Auburn in western Sydney deserves to be known as a “rotten borough”, the term used to describe tiny electorates in 18th-century England that repeatedly returned wealthy MPs who “owned” the constituency.
The most notorious was Old Sarum in Wiltshire, which had three houses and seven voters who always voted for the sitting aristo.
For more than a century, the ALP has “owned” the state seat of Auburn and controlled the local council.
When the constituency was created in 1927, the first MP was Labor firebrand premier Jack Lang, and his successors were all from the ALP: Edgar Dring, Thomas Ryan, Peter Cox, Peter Nagle, Barbara Perry and now Luke Foley, the Opposition Leader.
Auburn was proclaimed a borough in 1892, which started its long history of a Labor-controlled local council. In the past few years, Labor has lost its overall majority due largely to corruption scandals that have hit the party at state and local level.
This week, the beginning of the end of Auburn as a “rotten borough” will be set in motion. Local Government Minister Paul Toole will move to suspend the 10-member council and appoint an administrator to take charge.
At the same time, Toole will hold a public meeting as a prelude to merging Auburn with neighbouring Holroyd Council. The merger will then need to be ratified by the CEO of Local Government Donna Rygate and the Boundaries Commission, but these are regarded as mere formalities.
At Toole’s direction, the council is also facing a commission of inquiry to be headed by Richard Beasley SC. It follows a spate of media revelations about council handling of development applications and voting improprieties.
NSW local government elections are scheduled for September, but every indication is that they will be postponed until March 2017. There are two good reasons for the six-month delay:
- Merged councils will need time to restructure their management, and political parties also need time to choose candidates to contest the new structures; and
- More importantly, if Prime Minister Malcolm Turnbull’s weekend comment that the next federal election would be held in August, September or October comes to fruition, this would necessitate a shift, because council elections cannot be staged during a federal campaign.
The chief reason that Premier Mike Baird has been able to monster Auburn Council with such rousing finesse is the outrageous media profile of deputy mayor Salim Mehajer.
He has been a gift to the Coalition. A Lebanese-born property developer, Mehajer is an independent councillor who generates tabloid headlines and commercial TV coverage reminiscent of Big Brother. His wedding last August featured a cavalcade of bearded bikies, a jet, four helicopters and a fleet of sports cars that closed off streets in Lidcombe. A fireworks display, a 10-tier wedding cake and entertainment by Missy Higgins and former NRL player Beau Ryan capped what Mehajer claimed was “the wedding of the year”.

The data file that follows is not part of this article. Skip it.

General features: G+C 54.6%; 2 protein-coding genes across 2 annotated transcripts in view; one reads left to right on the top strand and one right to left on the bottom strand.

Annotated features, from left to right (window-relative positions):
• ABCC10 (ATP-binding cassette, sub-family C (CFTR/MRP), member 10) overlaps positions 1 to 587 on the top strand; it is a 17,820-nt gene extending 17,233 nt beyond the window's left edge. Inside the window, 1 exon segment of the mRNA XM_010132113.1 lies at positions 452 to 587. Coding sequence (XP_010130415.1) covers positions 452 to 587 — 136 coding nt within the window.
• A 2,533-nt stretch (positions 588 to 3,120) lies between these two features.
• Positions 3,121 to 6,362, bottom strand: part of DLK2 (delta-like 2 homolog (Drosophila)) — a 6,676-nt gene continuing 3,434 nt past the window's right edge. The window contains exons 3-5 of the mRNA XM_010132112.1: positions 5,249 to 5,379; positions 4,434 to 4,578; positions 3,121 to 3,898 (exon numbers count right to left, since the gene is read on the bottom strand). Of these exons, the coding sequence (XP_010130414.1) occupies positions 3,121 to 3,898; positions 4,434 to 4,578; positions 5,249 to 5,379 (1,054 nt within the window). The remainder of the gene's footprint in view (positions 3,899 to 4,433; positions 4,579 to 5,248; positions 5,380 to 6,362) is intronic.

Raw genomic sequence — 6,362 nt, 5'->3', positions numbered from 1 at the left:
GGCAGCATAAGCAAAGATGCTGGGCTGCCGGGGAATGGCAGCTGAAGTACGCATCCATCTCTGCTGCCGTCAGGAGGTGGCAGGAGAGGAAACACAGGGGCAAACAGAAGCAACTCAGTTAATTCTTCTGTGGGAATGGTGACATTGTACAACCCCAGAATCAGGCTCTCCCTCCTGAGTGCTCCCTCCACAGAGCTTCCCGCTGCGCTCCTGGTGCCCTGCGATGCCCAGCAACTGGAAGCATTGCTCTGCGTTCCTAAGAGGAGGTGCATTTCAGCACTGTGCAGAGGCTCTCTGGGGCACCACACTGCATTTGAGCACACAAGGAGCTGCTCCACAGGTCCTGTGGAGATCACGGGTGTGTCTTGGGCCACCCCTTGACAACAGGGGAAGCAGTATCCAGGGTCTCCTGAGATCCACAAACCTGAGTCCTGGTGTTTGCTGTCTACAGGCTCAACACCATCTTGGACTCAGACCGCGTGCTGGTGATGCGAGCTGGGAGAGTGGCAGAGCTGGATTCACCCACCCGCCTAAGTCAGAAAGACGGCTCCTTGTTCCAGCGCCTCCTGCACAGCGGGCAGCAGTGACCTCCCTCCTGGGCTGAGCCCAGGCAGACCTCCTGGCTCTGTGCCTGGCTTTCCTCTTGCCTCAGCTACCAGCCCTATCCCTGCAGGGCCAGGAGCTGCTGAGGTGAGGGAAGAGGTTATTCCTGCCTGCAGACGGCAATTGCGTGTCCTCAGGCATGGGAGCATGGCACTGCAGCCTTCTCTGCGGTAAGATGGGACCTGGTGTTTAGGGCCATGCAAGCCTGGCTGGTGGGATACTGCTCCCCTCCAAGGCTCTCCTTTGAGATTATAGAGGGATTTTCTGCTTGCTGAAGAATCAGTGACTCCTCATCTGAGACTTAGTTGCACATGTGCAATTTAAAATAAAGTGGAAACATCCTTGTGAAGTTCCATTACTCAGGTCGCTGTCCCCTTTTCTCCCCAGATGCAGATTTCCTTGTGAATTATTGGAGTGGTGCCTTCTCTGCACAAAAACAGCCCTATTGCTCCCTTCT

Last week Toole suspended Mehajer from office for four months following a finding from the NSW Civil and Administrative Tribunal that he had failed to disclose all his financial interests.
Mehajer, who regards himself as a prospective future prime minister, has rejected the findings and indicated that he will appeal against suspension.
However, he has other troubles to contend with. This week he faces court on 77 technical charges brought by the Australian Electoral Commission relating to his 2012 election campaign. He intends to fight for his reputation.
The alleged scandals surrounding Mehajer have come so thick and fast that he has captured public attention while the Coalition’s political agenda has moved forward on silent castor wheels.
First under former prime minister John Howard but more strategically under former premier Barry O’Farrell the Liberals have driven into Labor’s western Sydney “heartland” and built a loyal constituency of “battlers” and new arrivals whose chief aim is to conform, submit and climb the ladder of success.
Baird and Treasurer Gladys Berejiklian are directing a transformational funding program that is turning Parramatta into Sydney’s second capital city and an economic powerhouse in its own right.
It represents social and political engineering on a scale that no Australian city has ever seen. While Baird and his inner circle are convinced that western expansion is the key to the party’s salvation, many hidebound traditionalists on the north shore and the wealthy eastern suburbs remain unconvinced.
They still need a road map or an Uber driver to find Auburn.